Review NHIS law on Indigent - Parliament Urged
Parliament has been urged to review the definition of people classified as "Indigent" under the law establishing the National Health Insurance Scheme (NHIS).
This would enable the vulnerable in the society especially those in rural areas, who could not afford the minimum 72,000 cedis premium, to register with the scheme to enjoy quality healthcare.
Mr. Anthony Obeng, Administrative Officer of the Winneba Government Hospital, made the call during an interaction with the Television Crew of Premium Promotions, an International Media Organisation at the Hospital on Friday.
He noted that at the moment the definition of an indigent under the Law covered children below 18 years old and old people above 70 years leaving, "A lot of the population confronted with abject poverty".
The Hospital Administrator stated that the situation had prevented, "The core poor in the country's cities, towns and rural communities" from registering with the Health Insurance Scheme.
He praised the management of the Awutu-Effutu-Senya District Mutual Health Insurance Scheme for their excellent performance over the past 15 months and advised the workers to put in their best to achieve targets.
Mr. Obeng commended the management of the scheme for honouring all of its commitments to the Winneba Government Hospital on behalf of its clients since it started business with the facility.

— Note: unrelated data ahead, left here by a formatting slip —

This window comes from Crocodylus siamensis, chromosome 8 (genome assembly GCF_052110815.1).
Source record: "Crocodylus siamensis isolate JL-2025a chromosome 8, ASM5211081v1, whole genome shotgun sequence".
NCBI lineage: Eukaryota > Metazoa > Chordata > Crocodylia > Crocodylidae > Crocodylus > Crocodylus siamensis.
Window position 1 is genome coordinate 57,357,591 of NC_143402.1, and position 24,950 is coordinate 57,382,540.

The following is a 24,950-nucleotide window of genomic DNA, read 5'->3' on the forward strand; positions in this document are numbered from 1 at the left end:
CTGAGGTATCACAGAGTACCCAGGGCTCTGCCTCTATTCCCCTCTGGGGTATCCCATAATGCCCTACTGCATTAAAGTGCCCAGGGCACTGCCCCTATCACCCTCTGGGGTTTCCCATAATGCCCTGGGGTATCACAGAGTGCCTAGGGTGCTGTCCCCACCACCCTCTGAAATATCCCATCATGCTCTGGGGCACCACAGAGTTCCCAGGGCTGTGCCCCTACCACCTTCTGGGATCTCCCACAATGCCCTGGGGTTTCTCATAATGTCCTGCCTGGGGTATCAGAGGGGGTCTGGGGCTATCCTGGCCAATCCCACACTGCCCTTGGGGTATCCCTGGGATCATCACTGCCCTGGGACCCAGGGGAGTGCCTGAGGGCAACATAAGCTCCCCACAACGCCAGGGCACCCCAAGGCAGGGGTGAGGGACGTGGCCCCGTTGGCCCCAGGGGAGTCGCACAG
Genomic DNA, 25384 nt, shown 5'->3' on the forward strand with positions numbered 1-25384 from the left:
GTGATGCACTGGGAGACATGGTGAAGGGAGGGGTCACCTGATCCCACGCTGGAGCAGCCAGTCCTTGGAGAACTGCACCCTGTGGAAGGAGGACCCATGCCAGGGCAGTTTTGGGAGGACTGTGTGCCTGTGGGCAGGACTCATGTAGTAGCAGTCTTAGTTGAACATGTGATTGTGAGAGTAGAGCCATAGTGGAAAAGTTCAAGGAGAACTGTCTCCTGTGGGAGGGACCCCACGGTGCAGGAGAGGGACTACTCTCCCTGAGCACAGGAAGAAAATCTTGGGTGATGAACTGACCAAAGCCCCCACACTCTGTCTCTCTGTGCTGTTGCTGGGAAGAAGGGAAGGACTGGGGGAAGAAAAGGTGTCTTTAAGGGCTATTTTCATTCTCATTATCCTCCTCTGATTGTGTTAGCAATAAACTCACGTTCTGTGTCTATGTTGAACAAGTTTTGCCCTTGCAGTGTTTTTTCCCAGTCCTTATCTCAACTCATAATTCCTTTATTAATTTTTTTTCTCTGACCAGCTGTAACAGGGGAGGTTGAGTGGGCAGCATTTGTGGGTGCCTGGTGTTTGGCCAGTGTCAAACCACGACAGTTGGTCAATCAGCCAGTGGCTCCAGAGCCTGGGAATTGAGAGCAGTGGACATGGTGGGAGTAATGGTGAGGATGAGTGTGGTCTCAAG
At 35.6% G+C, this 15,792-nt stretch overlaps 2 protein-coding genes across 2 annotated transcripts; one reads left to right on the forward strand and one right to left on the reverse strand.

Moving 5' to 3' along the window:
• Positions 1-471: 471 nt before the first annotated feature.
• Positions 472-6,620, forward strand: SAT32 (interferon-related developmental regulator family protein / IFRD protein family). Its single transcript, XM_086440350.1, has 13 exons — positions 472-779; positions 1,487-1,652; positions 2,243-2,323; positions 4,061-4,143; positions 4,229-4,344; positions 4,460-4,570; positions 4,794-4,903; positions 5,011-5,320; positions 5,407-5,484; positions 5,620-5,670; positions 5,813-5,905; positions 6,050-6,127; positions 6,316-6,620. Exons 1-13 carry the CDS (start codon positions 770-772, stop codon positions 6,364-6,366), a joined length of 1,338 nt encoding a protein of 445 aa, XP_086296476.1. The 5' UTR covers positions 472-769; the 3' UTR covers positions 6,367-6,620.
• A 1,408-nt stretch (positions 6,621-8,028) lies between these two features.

Dr. H. France, Medical Superintendent, told the Crew that the benefits of the Health Insurance Scheme far outweighed the cash and carry system and called on people not to politicise the scheme and to register with the NHIS.
Dr. France who took the crew round the Hospital appealed to the Government for modern and adequate equipment and machines for the operating theatre to facilitate work.
He said even though the government was doing its best to improve conditions at the facility, more had to be done to bring it up to standard.
Dr. France noted that attendance at the Hospital had increased following the introduction of the NHIS and said there was the possibility of a rise in the trend in the coming years.
He expressed the preparedness of the staff of the Hospital to cooperate with the management of the AESDMHIS to ensure that the scheme achieved its objectives.
Mr. Joseph Owusu-Kwarteng, AESDMHIS Public Relations Officer, appealed to the Government to expand the drug list under the NHIS to ensure the smooth and effective operation of the District Schemes.
He stated that this would curtail complaints by some clients over the huge bills they had to pay for drugs prescribed by Medical Officers at the Hospital, adding that, it was one of the factors militating against the successful operation of the Insurance Scheme.
Mr. Frank Oppong-Bawuah, Senior Pharmacist of the Hospital acknowledged that even though there had been some misunderstandings between service providers and clients of the NHIS over bills for drugs not covered by scheme, nothing could be done about it now until the drug list was expanded.
Some Senior Nursing Officers at the Maternity Ward described the NHIS as the best health delivery policy ever introduced in the country and said the system had made their work easier.